NYC fights for more land trust community funding
City Council Introduces Series of New Bills Aimed at Improving Access for Nonprofits to Buy Affordable Housing
Dressed in bright yellow t-shirts and carrying signs that read “our land, our homes, controlled by us” and “public land for the public good”, several dozen members of New York City’s Community Land Trusts (CLTs) marched staged a rally at City Hall on April 14. They were pushing for Mayor Eric Adams and the New York City Council to add $3 million for CLTs to the city budget for fiscal year 2023. They were joined by elected officials, including City Council members Carlina Rivera, Tiffany Caban, Sandy Nurse and Carmen De La Rosa, as well as Controller Brad Lander.
“A lot of our neighborhoods are being swallowed up by these LLCs and corporations,” council member Sandy Nurse said at the rally. “It’s a tool we have and a tool we need and we need to fund it,” she said.
Hannah Anousheh is the only person on staff at East New York CLT, which was trained in the early months of the pandemic, when the recession was increasing foreclosures in the neighborhood. “As we like to say, we were born on fire,” Anousheh told Next City.
The community land trust model keeps land ownership in the hands of a non-profit organization. The non-profit organization typically enters into a 99-year ground lease with residents, who then join a council where they have a say in CLT rules, such as admissions criteria, maintenance fees and resale values. Residents can also build capital while paying the ground lease, but this capital is limited because the resale value of the home is usually capped to keep it affordable for the next resident.
Anousheh says each of the city’s CLTs received about $98,000 in fiscal year 2022. That was not enough to hire several staff members while covering other administrative costs. That’s why last Thursday’s rally calling on the city to double its CLT funding highlighted representation from four of the city’s five boroughs, including the East Harlem El Barrio CLT and the Cooper Square CLT, the city’s first. .
They also include Western Queens CLT, which is seeking to reclaim a building originally slated to become Amazon’s headquarters in Long Island City. The Department of Education-owned building could be a hub for local businesses, manufacturing jobs and low-cost artist spaces, say members of the Western Queens CLT. Rally attendees also included the Bronx CLT, an offshoot of the nonprofit Northwest Bronx Community and Clergy Coalition (NWBCCC). The Bronx CLT is working to acquire the vacant Kingsbridge Armoury, among other spaces.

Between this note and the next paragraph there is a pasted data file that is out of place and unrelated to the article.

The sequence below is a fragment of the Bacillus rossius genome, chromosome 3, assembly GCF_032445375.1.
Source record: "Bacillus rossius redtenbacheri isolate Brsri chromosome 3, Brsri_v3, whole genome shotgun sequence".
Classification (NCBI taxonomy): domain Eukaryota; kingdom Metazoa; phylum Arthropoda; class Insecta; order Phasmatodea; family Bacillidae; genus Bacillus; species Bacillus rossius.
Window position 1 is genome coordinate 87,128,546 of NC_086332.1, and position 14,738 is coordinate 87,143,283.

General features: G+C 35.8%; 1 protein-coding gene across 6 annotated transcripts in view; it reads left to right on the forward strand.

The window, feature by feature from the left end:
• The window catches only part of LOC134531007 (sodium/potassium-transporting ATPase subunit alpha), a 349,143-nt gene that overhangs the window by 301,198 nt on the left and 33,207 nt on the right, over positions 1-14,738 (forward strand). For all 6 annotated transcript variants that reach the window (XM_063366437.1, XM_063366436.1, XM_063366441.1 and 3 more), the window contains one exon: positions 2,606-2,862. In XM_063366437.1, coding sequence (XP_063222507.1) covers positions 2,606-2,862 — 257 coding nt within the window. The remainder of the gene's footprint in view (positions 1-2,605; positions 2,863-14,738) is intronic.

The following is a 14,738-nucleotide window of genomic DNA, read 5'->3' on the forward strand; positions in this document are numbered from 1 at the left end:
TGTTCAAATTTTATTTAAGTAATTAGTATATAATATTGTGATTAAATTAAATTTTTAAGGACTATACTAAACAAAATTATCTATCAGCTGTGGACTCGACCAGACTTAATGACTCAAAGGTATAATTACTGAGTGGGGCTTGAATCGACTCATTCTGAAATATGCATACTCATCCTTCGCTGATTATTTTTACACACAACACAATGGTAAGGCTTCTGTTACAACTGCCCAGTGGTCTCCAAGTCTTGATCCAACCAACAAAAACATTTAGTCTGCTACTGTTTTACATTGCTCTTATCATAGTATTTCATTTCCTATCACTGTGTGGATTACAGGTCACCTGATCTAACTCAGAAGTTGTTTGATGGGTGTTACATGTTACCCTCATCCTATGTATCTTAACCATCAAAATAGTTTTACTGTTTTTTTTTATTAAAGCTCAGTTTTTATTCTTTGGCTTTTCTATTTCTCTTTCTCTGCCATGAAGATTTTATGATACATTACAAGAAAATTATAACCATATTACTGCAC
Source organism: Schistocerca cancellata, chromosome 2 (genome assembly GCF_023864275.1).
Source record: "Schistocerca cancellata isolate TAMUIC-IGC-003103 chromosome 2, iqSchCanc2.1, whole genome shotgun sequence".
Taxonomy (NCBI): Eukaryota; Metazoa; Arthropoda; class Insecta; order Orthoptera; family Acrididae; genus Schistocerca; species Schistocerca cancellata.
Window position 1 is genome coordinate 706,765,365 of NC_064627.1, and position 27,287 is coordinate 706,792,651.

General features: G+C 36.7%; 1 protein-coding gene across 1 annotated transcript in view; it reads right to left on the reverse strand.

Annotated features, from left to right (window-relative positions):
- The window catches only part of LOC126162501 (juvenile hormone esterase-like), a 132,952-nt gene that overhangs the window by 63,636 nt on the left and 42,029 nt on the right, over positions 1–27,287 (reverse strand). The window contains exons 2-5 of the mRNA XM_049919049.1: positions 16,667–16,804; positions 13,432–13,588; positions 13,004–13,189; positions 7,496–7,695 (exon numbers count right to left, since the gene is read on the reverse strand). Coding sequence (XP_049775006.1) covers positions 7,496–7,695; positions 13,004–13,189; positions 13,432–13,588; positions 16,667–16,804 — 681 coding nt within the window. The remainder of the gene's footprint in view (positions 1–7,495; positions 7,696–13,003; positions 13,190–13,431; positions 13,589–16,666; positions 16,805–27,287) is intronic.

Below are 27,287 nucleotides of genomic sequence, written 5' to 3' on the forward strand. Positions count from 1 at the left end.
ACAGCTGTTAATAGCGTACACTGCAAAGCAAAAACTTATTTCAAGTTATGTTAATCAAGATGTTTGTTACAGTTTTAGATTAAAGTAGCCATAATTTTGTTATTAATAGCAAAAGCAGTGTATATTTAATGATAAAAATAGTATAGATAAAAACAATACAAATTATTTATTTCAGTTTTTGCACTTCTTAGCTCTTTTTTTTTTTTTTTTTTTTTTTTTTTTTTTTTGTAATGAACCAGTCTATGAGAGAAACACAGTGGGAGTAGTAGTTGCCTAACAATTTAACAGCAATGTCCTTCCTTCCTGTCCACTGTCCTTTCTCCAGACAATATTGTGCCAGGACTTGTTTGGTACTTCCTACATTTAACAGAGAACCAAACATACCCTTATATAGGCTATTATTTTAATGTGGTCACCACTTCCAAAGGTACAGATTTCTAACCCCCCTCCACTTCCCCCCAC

“CLT’s efforts are actually the result of tenant organizing efforts to make sure we’re not just fighting back, we’re thinking of ways to take control of the buildings,” said Edward Garcia, a NWBCCC community organizer in Next City.
Anousheh says the Eastern New York CLT has yet to acquire land but has been involved in actions to acquire more properties for the land trust, including the Cancel the Tax Lien Sale campaign, which has pushed to the acquisition of tax-delinquent properties by non-profit organizations. . (While legislation allowing the sale of the city’s tax lien for four years was not renewed, Adams did not commit to transferring the indebted properties into land trusts, as had been wanted by the CLT of the city. ‘Eastern New York.) With additional funding, Anousheh says they could hire more administrative staff. , including a director of organization and a director of operations, to interest more neighbors in CLTs.